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Old 02-21-2016, 01:17 PM   #21
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Ski,
A lot of chemestry goes on in the crankcase that is imposible in the bottle.
Condensed moisture, fuel oil and other contaminants pollute the oil.
Biggest thing is moisture. If that is not there, chemistry should stay pretty stable over time. That's what samples are for.
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Old 02-21-2016, 02:07 PM   #22
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The engine manufacturers do the research, recommend the oil and the change interval. Make up your own schedule and use whatever oil makes you feel all warm and toasty - why not?

I'm with Tony Athens on this one.

Can anyone cite a boat diesel failure caused by oil? I don't mean a cooler failure or having it all run out?

Turbos fail but that's usually from running the bag off the engine then shutting down without a cool down. Like the water taxis that arrive at the dock on the plane then immediately tie and shut down.
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Old 02-21-2016, 02:32 PM   #23
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All great feedback. We're in the "school" of every 200 hours which is about a 6 month interval. We also generally replace the engine zincs at that interval as well. As others have said if we are at less than that but leaving on a trip we do it anyway. We use a local Volvo mechanic rather than doing it ourselves as it also provides us with a through engine "check up" and check the Volvo EVC system. Case in point on the service a couple of weeks ago the mechanic found leaks from both engines heat exchangers. They were starting to leak sea water externally as shown by the salt deposits growing between the end cap and the housing.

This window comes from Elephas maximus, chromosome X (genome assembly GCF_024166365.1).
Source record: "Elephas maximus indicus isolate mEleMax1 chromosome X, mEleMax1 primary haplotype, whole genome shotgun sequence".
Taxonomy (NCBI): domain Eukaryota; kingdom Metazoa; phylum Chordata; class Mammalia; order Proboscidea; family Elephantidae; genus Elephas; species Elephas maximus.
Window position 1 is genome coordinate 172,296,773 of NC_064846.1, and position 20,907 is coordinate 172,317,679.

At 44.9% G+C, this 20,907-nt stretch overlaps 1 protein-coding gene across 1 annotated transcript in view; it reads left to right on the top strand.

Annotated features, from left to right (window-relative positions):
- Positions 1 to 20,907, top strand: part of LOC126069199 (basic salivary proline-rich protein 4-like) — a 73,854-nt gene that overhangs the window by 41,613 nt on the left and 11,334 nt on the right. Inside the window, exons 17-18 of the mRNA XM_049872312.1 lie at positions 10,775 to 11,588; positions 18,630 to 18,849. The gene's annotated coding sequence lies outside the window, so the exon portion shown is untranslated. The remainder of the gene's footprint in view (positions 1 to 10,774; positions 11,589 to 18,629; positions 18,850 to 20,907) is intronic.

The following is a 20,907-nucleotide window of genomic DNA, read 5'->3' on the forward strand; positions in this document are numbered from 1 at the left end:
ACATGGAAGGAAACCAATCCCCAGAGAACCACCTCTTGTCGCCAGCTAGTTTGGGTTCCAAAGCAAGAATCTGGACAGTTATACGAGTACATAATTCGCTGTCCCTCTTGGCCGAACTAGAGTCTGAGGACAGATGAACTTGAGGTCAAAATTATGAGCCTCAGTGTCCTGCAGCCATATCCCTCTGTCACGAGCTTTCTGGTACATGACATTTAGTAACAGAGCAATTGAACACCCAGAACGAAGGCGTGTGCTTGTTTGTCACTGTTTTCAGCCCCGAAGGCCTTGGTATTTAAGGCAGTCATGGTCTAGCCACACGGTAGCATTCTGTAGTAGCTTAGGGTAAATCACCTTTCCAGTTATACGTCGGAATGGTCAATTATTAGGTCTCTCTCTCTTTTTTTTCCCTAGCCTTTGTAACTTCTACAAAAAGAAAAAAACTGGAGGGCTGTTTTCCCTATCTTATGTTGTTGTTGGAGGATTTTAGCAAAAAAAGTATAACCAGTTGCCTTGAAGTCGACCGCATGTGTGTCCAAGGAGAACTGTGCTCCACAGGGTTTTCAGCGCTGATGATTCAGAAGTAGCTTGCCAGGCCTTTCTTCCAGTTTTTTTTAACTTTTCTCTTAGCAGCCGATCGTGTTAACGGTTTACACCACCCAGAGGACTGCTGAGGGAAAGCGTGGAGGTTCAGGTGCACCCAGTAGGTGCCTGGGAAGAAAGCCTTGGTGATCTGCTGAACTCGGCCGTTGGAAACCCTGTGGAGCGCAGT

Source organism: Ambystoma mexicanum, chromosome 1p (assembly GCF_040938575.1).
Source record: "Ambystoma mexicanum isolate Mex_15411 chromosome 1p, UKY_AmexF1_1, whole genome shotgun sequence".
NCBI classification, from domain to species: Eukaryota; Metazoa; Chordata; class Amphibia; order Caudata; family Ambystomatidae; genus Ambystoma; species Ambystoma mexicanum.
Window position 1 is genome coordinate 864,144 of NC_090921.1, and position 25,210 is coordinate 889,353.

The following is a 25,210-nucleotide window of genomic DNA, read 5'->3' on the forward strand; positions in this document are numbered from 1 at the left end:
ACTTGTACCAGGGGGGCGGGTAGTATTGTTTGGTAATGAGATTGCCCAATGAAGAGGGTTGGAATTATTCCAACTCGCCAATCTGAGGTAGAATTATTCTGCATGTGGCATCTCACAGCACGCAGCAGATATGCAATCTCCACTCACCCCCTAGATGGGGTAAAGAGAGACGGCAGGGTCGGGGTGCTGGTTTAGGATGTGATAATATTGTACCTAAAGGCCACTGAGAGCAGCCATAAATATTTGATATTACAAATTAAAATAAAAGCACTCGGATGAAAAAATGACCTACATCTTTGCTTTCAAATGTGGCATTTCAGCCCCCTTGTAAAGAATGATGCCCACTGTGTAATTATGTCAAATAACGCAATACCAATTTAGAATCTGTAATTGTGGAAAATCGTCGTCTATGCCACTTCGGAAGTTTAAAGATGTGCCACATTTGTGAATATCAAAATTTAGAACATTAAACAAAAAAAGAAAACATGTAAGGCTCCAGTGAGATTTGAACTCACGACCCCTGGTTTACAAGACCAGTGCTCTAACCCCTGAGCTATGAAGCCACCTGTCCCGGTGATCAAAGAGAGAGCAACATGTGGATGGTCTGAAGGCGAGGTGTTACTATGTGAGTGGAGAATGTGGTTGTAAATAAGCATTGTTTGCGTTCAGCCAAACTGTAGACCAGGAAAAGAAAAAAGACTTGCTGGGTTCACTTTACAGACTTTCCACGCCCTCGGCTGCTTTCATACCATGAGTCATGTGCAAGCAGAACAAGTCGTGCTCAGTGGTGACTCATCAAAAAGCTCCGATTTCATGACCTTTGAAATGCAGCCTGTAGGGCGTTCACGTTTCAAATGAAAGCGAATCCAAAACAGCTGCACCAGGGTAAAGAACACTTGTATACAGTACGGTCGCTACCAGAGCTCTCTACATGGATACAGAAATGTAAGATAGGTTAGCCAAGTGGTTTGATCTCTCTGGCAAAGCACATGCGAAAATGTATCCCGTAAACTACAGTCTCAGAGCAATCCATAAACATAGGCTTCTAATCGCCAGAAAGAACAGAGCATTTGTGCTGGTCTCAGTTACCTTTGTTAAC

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Old 02-21-2016, 03:25 PM   #24
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Cancer doesn't kill anyone, it's the failure of the vital organs that does. If you believe that "no need to change" malarkey (which I tend to doubt is an accurate quote of Mr. Athens, and if it is he must of have been drinking that day or looking for new business), then go ahead, never change your oil, why be a sucker? Ya feelin' lucky?

Here, by the way, is Detroit Diesel's justification:

"During use, engine lubricating oil undergoes deterioration from combustion by-products and contamination by the engine. In addition, certain components in a lubricant additive package are designed to deplete with use. For these reasons, regardless of the oil formulation, regular oil drain intervals are required."
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Old 02-21-2016, 03:40 PM   #25
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If you believe that "no need to change" malarkey (which I tend to doubt is an accurate quote of Mr. Athens, and if it is he must of have been drinking that day or looking for new business), then go ahead, never change your oil, why be a sucker?
George

I re read the posts and see nobody nor Mr Athens quoted as saying never change your oil. I whole heartedly agree going by the book and have so stated. DD 2 strokes need an additional caveat regarding importance of using correct oil. That fact appears well understood by dedicated DD users.
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Old 02-21-2016, 04:58 PM   #26
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The manufacturer will surely not skimp on oil change or other maintemance recommendations so go with what they say.